Heyburn concluded that the lawsuit brought by two couples who were married in other states or countries over the past 10 years and sought to force Kentucky to recognize their unions was novel and difficult. Heyburn ruled that the plaintiffs' attorneys showed "considerable skill" in winning the case and the fees requested were reasonable.
Heyburn's decision to recognize out-of-state marriages is on hold until the U.S. 6th Circuit Court of Appeals rules on the case.
The legal counsel hired by Gov. Steve Beshear argues out-of-state gay marriages should not be recognized, because doing so does not promote natural procreation between a man and a woman and therefore threatens Kentucky's economic stability.
The legal brief was filed as the state appeals a federal judge’s ruling from February, striking down part of Kentucky’s constitutional ban on gay marriage. Chris Hartman, director of the Kentucky Fairness Campaign says the “procreation” argument is one that was used a generation ago.
“It’s an embarrassing and ludicrous regurgitation of some really archaic talking points," said Hartman. "It’s shocking that the governor would allow the legal team to use them.”
Judge John Heyburn’s ruling earlier this year declared Kentucky’s gay marriage ban violated the equal protection clause. The brief filed by Beshear’s legal team argues that because same-sex partners can’t naturally procreate, they aren’t entitled to equal treatment under the state’s marriage laws.
Indiana must recognize a gay couple’s out-of-state marriage for at least a few days more as a federal judge considers whether to extend an April order requiring the state to acknowledge the union.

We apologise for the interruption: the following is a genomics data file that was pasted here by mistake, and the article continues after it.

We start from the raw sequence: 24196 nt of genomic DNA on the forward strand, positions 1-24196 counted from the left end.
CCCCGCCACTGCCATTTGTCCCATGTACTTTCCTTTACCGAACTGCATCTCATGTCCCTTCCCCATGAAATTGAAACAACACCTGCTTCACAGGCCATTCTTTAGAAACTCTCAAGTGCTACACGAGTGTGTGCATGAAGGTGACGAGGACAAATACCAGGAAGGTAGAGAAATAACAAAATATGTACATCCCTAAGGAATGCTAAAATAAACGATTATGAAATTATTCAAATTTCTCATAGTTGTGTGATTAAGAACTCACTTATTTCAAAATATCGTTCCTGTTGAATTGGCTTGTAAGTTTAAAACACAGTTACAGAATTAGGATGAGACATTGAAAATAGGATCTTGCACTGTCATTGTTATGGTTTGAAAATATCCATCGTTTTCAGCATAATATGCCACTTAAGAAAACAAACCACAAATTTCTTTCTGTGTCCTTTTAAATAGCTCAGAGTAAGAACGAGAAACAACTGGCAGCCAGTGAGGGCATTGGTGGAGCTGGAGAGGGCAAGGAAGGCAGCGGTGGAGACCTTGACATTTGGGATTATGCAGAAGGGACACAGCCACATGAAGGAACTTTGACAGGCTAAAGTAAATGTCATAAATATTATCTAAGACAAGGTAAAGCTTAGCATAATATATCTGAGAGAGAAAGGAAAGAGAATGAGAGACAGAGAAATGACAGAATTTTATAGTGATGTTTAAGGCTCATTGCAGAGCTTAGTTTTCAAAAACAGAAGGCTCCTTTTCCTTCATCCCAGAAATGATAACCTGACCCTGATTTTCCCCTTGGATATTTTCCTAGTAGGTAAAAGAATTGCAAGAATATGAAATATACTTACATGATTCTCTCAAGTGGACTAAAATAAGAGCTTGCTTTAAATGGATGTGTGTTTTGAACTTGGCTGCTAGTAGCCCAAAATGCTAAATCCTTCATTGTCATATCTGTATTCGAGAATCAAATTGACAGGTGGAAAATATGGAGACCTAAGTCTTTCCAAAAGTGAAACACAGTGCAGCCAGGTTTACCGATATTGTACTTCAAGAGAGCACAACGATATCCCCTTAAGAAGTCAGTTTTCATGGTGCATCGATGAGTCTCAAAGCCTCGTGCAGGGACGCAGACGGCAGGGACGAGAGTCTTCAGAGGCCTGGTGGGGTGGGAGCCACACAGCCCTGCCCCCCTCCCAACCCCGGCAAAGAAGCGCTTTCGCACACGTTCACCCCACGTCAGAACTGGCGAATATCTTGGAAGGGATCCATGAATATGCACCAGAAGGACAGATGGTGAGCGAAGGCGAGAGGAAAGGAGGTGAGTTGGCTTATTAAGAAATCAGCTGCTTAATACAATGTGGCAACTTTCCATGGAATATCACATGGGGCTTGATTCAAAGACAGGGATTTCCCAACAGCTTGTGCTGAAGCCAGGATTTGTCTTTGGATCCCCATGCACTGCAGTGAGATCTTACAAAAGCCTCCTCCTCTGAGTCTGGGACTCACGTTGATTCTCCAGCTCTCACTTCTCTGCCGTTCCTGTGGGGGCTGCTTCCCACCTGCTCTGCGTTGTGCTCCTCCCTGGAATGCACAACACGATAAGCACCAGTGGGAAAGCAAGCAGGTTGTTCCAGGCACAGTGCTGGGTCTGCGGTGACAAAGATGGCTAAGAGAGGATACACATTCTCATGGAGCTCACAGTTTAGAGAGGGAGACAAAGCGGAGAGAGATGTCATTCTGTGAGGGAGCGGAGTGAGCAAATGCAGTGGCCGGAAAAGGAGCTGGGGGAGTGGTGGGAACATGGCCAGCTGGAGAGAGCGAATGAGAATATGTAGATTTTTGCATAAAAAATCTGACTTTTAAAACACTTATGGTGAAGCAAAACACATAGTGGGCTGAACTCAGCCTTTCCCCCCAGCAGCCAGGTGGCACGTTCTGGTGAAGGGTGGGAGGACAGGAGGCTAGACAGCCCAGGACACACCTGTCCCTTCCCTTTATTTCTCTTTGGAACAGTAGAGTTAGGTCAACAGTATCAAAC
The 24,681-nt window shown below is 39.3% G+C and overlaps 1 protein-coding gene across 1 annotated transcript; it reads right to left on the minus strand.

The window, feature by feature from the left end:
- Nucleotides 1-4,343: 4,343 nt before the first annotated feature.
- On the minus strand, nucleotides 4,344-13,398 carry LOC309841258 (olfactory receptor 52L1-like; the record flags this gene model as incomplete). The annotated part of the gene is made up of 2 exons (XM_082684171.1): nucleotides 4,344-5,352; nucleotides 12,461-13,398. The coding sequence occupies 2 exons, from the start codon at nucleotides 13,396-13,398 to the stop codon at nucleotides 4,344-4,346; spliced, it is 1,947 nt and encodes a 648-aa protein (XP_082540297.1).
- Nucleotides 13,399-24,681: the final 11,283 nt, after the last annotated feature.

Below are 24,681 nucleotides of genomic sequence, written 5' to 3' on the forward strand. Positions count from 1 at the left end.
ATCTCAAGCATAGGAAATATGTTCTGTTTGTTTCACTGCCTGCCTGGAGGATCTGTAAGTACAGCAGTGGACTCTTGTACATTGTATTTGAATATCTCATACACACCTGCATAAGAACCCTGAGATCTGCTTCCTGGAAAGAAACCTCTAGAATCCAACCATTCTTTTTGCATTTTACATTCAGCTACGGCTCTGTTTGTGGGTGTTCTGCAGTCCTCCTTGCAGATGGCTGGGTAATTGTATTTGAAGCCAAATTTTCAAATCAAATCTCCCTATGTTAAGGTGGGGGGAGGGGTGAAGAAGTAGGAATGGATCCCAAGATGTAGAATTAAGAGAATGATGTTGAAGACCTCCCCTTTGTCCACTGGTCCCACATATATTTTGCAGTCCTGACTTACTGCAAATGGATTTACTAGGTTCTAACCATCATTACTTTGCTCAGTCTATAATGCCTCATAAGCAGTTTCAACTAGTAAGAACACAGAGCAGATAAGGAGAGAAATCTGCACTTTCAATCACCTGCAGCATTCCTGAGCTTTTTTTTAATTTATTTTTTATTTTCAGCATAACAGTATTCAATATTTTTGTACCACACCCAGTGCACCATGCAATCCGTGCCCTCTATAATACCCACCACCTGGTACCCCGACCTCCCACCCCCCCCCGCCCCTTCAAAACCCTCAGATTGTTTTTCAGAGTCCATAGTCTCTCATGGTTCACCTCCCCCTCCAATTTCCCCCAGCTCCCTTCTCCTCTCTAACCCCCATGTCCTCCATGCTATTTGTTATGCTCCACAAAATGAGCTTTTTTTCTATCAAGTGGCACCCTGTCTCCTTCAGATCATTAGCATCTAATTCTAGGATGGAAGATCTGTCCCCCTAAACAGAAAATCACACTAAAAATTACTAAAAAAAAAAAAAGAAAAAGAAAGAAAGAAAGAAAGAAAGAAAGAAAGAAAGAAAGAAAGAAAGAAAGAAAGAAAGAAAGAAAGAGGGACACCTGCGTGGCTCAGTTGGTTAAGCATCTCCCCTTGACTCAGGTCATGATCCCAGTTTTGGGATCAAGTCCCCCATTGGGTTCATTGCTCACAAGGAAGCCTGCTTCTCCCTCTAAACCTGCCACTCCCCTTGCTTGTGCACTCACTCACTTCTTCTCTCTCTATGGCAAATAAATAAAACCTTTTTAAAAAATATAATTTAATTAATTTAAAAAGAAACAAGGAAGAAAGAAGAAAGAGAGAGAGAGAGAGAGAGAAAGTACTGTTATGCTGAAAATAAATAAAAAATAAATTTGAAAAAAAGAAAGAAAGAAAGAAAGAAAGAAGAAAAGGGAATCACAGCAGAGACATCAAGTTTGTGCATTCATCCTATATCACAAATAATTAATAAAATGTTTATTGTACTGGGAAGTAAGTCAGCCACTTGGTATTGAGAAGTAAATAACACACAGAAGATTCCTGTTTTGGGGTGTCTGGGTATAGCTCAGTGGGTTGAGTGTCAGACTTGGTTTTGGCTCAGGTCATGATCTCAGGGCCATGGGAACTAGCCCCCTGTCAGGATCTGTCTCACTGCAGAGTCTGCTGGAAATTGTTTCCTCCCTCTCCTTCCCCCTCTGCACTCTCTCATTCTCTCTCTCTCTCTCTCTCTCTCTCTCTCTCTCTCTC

U.S. District Judge Richard Young heard arguments Friday in Evansville on a request that the state recognize the 2013 Massachusetts marriage of Niki Quasney and Amy Sandler of Munster. Quasney is terminally ill with advanced ovarian cancer, and the couple fears Sandler’s ability to collect Social Security and other death benefits would be harmed if their marriage isn’t recognized.
Young granted the couple a temporary restraining order last month, but it is set to expire Thursday.
Attorneys for the state say there are other legal ways for Sandler to obtain property benefits after Quasney dies.
Indiana law defines marriage as between one man and one woman. The state does not recognize same-sex marriages or civil unions conducted in other states.
Kentucky Gov. Steve Beshear signed a $100,000 contract with a private law firm from Ashland to represent him in appealing a judge's decision allowing state recognition of same-sex marriages.
Beshear announced Thursday that the state reached the deal with the firm of VanAntwerp, Monge, Jones, Edwards & McCann. The 11-member practice also has an office in Frankfort.
The attorneys will handle Beshear's appeal of a decision to overturn parts of a 2004 state constitutional amendment that barred recognition of same-sex marriages performed in other states and countries.
Unless a federal appeals court steps in and halts the ruling, the state will have to start allowing same-sex couples to change their names on official identifications and documents and obtain any other benefits of a married couple in Kentucky on March 20.